Americans with Disabilities Act (ADA)
The Americans with Disabilities Act (ADA) was enacted 30 years ago and updated effectively in 2010 with the sole purpose to prohibit discrimination on the basis of physical or mental disability. Title III of the Act prohibits discrimination against the pre-dened class of people in public accomodation operated by private entities, including senior living centers.
In response, it has become a norm for these care facilities, for example, to install WiFi network allowing their senior living residents to connect their handheld devices to the internet for access to services such as telehealth, teleconsultations, and videoconferences.
The number one priority for anyone in need of a senior care facility is the assurance that their loved one (s) are protected, happy, and safe. The Covid-19 pandemic, for instance, has reiterated on the signicance of keeping senior residents connected with their families and friends through effective IT solutions. Senior care centers with managed IT solutions have ensured a constant connectivity and communication which has signicantly enhanced their quality of care. Being IT- savvy is a key strategy these centers have used to attract new residents to their facilities.
U.S Current State of Vision Impairment in the Elderly
According to the Center for Disease Control and Prevention (CDC), 97% of residents in residential care facilities have at least partial vision. In addition, cases of early-age macular degeneration are projected to increase twice by 2050, starting from 9.1 million to 17.8 million for adults aged 50 years and above. Cases of diabetic retinopathy, on the other hand, are expected to quadruple by 2050, from 2.5 million to 9.9 million for adults above the age of 65 years.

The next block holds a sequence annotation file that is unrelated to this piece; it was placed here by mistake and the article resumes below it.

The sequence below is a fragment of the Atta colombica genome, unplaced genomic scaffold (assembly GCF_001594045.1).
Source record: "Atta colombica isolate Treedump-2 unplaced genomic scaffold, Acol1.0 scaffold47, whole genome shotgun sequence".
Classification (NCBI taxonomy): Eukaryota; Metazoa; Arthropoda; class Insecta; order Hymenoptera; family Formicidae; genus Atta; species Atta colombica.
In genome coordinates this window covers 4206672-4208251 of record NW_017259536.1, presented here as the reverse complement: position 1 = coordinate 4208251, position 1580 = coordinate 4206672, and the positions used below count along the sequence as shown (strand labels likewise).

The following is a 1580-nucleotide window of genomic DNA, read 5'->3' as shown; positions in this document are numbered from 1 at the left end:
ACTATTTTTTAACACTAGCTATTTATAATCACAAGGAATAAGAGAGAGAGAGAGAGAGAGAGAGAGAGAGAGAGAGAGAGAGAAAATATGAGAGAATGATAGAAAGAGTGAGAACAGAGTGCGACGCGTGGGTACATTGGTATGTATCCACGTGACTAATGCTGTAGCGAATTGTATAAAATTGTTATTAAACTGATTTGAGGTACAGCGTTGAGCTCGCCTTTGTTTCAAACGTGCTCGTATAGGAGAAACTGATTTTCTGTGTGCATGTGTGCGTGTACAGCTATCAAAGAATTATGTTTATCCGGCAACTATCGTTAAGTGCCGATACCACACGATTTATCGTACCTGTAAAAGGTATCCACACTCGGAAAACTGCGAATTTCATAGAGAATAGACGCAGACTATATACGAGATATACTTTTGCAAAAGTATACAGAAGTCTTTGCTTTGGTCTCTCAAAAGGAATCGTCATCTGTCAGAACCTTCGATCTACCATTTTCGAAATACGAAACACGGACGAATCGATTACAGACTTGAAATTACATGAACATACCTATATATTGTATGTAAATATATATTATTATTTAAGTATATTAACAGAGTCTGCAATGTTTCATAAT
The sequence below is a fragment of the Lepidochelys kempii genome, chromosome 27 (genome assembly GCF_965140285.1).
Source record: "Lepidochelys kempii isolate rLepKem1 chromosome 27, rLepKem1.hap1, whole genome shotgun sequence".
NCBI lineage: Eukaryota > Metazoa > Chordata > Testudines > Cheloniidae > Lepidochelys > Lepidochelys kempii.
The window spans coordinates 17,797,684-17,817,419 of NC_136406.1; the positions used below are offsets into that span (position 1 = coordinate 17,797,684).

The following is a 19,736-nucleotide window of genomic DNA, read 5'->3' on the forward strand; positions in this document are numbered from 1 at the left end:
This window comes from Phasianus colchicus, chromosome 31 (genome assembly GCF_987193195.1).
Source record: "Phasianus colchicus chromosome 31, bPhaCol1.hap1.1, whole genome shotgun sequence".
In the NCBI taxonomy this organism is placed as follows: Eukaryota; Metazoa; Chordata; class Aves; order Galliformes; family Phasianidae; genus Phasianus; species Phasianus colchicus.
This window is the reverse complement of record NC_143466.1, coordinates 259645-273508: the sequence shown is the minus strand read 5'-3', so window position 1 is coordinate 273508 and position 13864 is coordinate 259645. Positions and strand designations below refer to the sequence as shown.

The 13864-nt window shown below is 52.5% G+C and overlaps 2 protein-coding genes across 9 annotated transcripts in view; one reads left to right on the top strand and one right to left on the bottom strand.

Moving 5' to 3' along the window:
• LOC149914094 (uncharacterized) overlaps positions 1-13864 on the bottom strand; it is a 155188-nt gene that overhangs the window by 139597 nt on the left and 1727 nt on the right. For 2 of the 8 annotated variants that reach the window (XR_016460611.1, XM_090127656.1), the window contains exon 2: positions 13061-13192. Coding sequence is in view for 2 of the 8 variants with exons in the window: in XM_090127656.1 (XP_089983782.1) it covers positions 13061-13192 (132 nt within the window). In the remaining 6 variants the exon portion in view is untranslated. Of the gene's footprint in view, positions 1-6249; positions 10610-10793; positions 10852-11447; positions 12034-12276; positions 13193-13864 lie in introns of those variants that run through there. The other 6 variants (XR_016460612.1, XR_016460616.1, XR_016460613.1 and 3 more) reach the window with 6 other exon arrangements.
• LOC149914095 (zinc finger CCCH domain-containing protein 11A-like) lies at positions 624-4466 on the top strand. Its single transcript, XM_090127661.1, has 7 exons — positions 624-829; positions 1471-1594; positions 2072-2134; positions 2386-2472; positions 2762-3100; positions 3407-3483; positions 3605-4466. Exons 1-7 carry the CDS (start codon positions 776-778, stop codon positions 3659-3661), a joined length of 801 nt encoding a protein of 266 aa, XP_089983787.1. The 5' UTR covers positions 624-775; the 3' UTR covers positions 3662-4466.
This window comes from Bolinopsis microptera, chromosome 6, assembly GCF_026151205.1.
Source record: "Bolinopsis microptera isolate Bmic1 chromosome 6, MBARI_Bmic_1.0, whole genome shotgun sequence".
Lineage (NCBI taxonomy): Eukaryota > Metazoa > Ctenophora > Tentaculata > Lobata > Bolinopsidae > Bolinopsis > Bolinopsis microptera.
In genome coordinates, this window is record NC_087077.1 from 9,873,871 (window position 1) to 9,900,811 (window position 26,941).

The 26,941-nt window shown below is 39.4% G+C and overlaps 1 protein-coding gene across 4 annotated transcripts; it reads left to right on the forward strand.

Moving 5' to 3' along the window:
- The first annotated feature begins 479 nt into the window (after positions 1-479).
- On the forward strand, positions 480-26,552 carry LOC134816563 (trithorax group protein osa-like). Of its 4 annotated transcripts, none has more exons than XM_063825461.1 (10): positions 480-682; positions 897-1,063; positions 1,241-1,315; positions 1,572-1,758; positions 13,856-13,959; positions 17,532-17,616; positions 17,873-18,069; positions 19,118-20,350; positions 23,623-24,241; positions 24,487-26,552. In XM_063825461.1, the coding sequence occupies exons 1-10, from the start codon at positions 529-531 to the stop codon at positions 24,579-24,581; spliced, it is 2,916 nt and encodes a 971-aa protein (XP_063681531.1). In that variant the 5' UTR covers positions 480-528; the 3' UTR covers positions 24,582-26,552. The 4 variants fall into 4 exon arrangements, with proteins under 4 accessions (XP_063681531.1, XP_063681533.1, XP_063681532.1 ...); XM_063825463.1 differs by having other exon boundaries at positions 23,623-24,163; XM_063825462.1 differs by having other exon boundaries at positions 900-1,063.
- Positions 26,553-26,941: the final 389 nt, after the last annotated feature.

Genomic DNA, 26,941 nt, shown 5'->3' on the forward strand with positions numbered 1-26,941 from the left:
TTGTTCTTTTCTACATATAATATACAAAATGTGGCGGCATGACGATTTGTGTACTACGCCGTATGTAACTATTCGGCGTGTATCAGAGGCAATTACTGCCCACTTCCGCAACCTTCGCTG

Vision impairment ranks among the top 10 disabilities in adults, according to CDC. Thus, the problem can cause signicant suffering, and a diminished quality of life if appropriate measures are not taken to support the elderly with the disability.
Assistive Devices for Vision Impairment in the Market Today
Assistive devices compensate for all communication disabilities, including hearing and vision loss. Assistive devices for vision loss are useful in increasing, maintaining, and improving the functional capabilities of persons with partial vision.
The assistive technologies global market for the visually impaired is projected to reach $6.4 billion by 2028 from $4 billion in 2019 at a compound annual growth rate (CAGR) of 7.8% (2020 - 2028). Persons with severe to moderate vision impairment are in desperate need of assistive devices for their care and support.
Vision loss not only affects the eye and visual system of a person, but also affects one's quality of life (QOL), independence, and mobility. However, low vision assistive devices, or superior devices for that matter, are hard to nd today; thanks to the Vision Buddy team who came up with a product that will eventually improve the lives of people with low vision.
Devices such as the Vision Buddy have stepped into these markets as a solution to a growing problem in this landscape.
What Is Vision Buddy
Vision Buddy is the world’s rst ultra-simple Television Watching System for the visually impaired. The low vision community has been deprived of high quality of life for decades, and Vision Buddy is the assistive device built a future where people with visual impairment are independent again and are able to enjoy little things in life usually taken for granted.
The device works by simply plugging the Vision Buddy Streamer to an existing cable tv box or any other tv provider, and watch live Television on the Vision Buddy headset.
Vision Buddy is specially designed for various low vision eye conditions like Age-related Macular Degeneration, Glaucoma, Retinitis Pigmentosa, and others.
Users can zoom in or out to enjoy a movie theater experience right in their living rooms. As if that is not enough, users can switch to magnication or camera mode with a click of a button and see the world around them.